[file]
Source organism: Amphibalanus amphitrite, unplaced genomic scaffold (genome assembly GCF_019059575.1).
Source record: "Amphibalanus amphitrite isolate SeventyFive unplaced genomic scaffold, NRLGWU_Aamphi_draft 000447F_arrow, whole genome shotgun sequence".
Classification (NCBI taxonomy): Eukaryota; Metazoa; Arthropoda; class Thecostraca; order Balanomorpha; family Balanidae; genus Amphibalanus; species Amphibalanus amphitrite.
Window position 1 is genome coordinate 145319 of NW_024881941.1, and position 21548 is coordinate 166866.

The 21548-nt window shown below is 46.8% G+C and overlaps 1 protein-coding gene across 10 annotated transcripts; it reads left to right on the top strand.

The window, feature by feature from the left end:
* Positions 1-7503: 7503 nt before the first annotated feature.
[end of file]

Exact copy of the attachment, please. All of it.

Source organism: Amphibalanus amphitrite, unplaced genomic scaffold (genome assembly GCF_019059575.1).
Source record: "Amphibalanus amphitrite isolate SeventyFive unplaced genomic scaffold, NRLGWU_Aamphi_draft 000447F_arrow, whole genome shotgun sequence".
Classification (NCBI taxonomy): Eukaryota; Metazoa; Arthropoda; class Thecostraca; order Balanomorpha; family Balanidae; genus Amphibalanus; species Amphibalanus amphitrite.
Window position 1 is genome coordinate 145319 of NW_024881941.1, and position 21548 is coordinate 166866.

The 21548-nt window shown below is 46.8% G+C and overlaps 1 protein-coding gene across 10 annotated transcripts; it reads left to right on the top strand.

The window, feature by feature from the left end:
* Positions 1-7503: 7503 nt before the first annotated feature.